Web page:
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The Three Social Security Programs and How We Fund Them

When we think of Social Security, most of us think, “Retirement!” Did you know Social Security taxes fund three programs?

1. Retirement benefits – provide a lifetime monthly income for retired workers who worked and paid Social Security taxes at least 40 quarters (ten years). The earliest you can apply for benefits is age 62, but the longer you wait, the larger your monthly payment.

2. Survivor benefits – provide monthly income to survivors of qualifying workers. A surviving spouse may receive benefits for his or her lifetime once reaching retirement age. Children and the surviving spouse caring for them receive monthly benefits until the children reach age 18 or graduate from high school, whichever is later.

3. Disability benefits – provide lifetime monthly income to workers who are disabled. Social Security has much stricter requirements than private insurance companies for a worker to be considered disabled. To receive Social Security Disability, your disability has to be long-term or expected to result in death. Not only can you not be able to do your previous work, but Social Security must also decide you cannot do any other work. Partial and short-term disabilities do not qualify.

Medicare, a health insurance program for older Americans, is not part of Social Security. However, the taxes we pay to fund part of Medicare are lumped with Social Security taxes. Social Security and Medicare taxes combined are called “payroll taxes” and may be labeled “FICA” on your paycheck stub. FICA stands for Federal Insurance Contributions Act.

Payroll taxes are comprised of three taxes. The money collected can be used only for their intended purpose and not diverted to the general budget.

1. Social Security Retirement and Survivors tax: Workers pay 5.3 percent of their earned income up to a maximum of $118,500, the 2015 limit. Employers pay another 5.3 percent on the employee’s pay up to the same dollar limit. Self-employed people pay both the employee and employer portions, or 10.6 percent.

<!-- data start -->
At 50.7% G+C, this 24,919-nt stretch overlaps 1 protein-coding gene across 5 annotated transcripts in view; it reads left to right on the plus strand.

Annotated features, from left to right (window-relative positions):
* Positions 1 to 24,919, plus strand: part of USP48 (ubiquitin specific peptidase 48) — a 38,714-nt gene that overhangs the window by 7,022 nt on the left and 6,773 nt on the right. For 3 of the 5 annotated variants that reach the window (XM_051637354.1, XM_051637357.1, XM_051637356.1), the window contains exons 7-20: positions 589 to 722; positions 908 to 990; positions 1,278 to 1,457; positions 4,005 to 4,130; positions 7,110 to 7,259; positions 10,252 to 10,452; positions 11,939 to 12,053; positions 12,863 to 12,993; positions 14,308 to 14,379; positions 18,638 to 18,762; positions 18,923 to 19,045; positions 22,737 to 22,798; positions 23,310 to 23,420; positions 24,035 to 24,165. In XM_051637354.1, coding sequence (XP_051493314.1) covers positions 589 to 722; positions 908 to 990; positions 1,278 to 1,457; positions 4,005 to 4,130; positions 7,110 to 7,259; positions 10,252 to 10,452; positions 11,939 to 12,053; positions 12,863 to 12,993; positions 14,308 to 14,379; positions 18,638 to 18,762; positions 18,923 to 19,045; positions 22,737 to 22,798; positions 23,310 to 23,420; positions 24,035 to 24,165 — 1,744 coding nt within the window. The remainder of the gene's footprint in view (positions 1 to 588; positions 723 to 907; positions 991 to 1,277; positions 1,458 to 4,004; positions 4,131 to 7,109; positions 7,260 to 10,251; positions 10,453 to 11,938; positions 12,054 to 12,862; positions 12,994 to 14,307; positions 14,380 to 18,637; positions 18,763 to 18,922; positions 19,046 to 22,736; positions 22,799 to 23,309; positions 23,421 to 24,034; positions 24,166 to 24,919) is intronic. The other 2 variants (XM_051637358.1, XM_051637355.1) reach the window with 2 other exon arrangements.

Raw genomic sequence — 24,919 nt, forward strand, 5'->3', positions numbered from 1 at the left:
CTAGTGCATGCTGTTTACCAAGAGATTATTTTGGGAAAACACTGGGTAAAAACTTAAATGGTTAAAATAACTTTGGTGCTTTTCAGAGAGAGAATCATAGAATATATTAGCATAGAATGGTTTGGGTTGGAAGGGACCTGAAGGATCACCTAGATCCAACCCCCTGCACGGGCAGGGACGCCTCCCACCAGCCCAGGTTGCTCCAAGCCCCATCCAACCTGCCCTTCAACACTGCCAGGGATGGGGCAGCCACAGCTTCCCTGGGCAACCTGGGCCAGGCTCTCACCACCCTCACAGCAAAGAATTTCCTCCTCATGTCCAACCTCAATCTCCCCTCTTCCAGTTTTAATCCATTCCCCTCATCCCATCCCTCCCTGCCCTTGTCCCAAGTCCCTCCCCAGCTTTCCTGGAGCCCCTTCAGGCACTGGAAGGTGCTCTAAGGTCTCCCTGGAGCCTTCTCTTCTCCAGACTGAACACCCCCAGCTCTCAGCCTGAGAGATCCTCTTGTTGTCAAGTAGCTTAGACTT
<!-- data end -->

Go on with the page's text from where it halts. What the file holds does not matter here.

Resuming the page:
2. Social Security Disability tax: Workers pay 0.9 percent on earned income up to $118,500 with their employers paying another 0.9. Self-employed people pay 1.8 percent.

3. Medicare tax: Employees pay 1.45 percent on all of their earnings, and their employers pay another 1.45 percent. The self-employed pay the full amount, or 2.9 percent. Medicare tax does not have an income limit. In fact, if you earn $200,000 or more ($250,000 for married couples filing jointly) you pay an additional 0.9 percent in Medicare tax. Medicare has several components to its insurance program. Payroll taxes are targeted for one part, Hospital Insurance. The rest of Medicare is funded by premiums paid by its enrollees and general tax dollars.

Here are payroll taxes summarized:

Tax Employee Portion Employer Portion Total (also amount paid by self-employed)
Social Security Retirement/Survivors up to $118,500 in earned income (2015 limit) 5.3% 5.3% 10.6%
Social Security Disability up to $118,500 in earned income (2015 limit) 0.9% 0.9% 1.8%
Medicare Hospital Insurance (no income limit) 1.45% 1.45% 2.9%
Total 7.65% 7.65% 15.3%

 

Nothing about Social Security is uncomplicated, including how we pay for it, who qualifies for benefits and when, and the formulas used to calculate the dollar amount of benefits at different ages and in difference situations. It is best to contact your local Social Security office with any questions and to address your specific situation. To find your local office, visit the Social Security Office Locator at www.ssa.gov.

 

This article is the last in a series of three on Understanding Social Security. This blog is published to provide you with general information only, and is not intended to provide specific or comprehensive advice.  Money Care, LLC encourages individuals to seek advice from competent professionals when appropriate.

Social Security is quite complex with many rules and formulas determining who is eligible for benefits and when. If you have questions on your situation, please contact your local Social Security office or visit www.ssa.gov. If you would like to read an in-depth report on Social Security, how it works, and thoughts on its future, check out “How Social Security Works in 2014” by Romina Boccia at www.heritage.org.

Blog text © 2015 by Money Care, LLC